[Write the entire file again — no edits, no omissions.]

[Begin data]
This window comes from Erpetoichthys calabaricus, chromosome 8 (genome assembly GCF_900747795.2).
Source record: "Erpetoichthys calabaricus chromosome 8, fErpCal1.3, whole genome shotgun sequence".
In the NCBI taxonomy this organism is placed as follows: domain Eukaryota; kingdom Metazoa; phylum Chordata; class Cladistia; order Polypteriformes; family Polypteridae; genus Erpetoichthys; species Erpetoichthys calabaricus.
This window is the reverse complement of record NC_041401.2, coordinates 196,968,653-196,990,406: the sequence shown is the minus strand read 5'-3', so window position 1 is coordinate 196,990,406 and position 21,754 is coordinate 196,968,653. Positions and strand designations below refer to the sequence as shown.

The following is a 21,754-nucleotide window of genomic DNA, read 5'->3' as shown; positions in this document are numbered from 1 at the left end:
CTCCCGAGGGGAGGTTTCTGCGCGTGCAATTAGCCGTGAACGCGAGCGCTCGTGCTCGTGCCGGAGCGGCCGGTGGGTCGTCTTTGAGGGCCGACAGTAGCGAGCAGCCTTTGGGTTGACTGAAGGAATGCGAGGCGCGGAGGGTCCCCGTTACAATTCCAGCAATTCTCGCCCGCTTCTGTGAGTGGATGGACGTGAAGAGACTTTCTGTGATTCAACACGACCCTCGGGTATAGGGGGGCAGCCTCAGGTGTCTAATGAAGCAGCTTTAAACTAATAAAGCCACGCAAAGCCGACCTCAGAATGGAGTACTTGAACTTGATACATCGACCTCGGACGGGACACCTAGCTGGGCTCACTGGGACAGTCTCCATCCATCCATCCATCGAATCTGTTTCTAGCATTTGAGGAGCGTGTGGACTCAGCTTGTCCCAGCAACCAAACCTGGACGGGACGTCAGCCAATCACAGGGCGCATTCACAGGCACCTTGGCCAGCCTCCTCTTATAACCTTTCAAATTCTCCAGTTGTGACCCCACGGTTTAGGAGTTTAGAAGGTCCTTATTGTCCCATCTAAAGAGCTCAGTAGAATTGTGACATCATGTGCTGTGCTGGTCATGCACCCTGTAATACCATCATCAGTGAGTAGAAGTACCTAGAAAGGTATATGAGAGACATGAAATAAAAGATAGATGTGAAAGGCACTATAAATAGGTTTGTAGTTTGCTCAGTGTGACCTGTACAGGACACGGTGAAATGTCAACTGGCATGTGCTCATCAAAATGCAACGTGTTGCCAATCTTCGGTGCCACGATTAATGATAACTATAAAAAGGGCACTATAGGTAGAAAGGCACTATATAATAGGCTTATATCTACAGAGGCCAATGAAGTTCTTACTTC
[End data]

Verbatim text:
This window comes from Erpetoichthys calabaricus, chromosome 8 (genome assembly GCF_900747795.2).
Source record: "Erpetoichthys calabaricus chromosome 8, fErpCal1.3, whole genome shotgun sequence".
In the NCBI taxonomy this organism is placed as follows: domain Eukaryota; kingdom Metazoa; phylum Chordata; class Cladistia; order Polypteriformes; family Polypteridae; genus Erpetoichthys; species Erpetoichthys calabaricus.
This window is the reverse complement of record NC_041401.2, coordinates 196,968,653-196,990,406: the sequence shown is the minus strand read 5'-3', so window position 1 is coordinate 196,990,406 and position 21,754 is coordinate 196,968,653. Positions and strand designations below refer to the sequence as shown.

The following is a 21,754-nucleotide window of genomic DNA, read 5'->3' as shown; positions in this document are numbered from 1 at the left end:
CTCCCGAGGGGAGGTTTCTGCGCGTGCAATTAGCCGTGAACGCGAGCGCTCGTGCTCGTGCCGGAGCGGCCGGTGGGTCGTCTTTGAGGGCCGACAGTAGCGAGCAGCCTTTGGGTTGACTGAAGGAATGCGAGGCGCGGAGGGTCCCCGTTACAATTCCAGCAATTCTCGCCCGCTTCTGTGAGTGGATGGACGTGAAGAGACTTTCTGTGATTCAACACGACCCTCGGGTATAGGGGGGCAGCCTCAGGTGTCTAATGAAGCAGCTTTAAACTAATAAAGCCACGCAAAGCCGACCTCAGAATGGAGTACTTGAACTTGATACATCGACCTCGGACGGGACACCTAGCTGGGCTCACTGGGACAGTCTCCATCCATCCATCCATCGAATCTGTTTCTAGCATTTGAGGAGCGTGTGGACTCAGCTTGTCCCAGCAACCAAACCTGGACGGGACGTCAGCCAATCACAGGGCGCATTCACAGGCACCTTGGCCAGCCTCCTCTTATAACCTTTCAAATTCTCCAGTTGTGACCCCACGGTTTAGGAGTTTAGAAGGTCCTTATTGTCCCATCTAAAGAGCTCAGTAGAATTGTGACATCATGTGCTGTGCTGGTCATGCACCCTGTAATACCATCATCAGTGAGTAGAAGTACCTAGAAAGGTATATGAGAGACATGAAATAAAAGATAGATGTGAAAGGCACTATAAATAGGTTTGTAGTTTGCTCAGTGTGACCTGTACAGGACACGGTGAAATGTCAACTGGCATGTGCTCATCAAAATGCAACGTGTTGCCAATCTTCGGTGCCACGATTAATGATAACTATAAAAAGGGCACTATAGGTAGAAAGGCACTATATAATAGGCTTATATCTACAGAGGCCAATGAAGTTCTTACTTC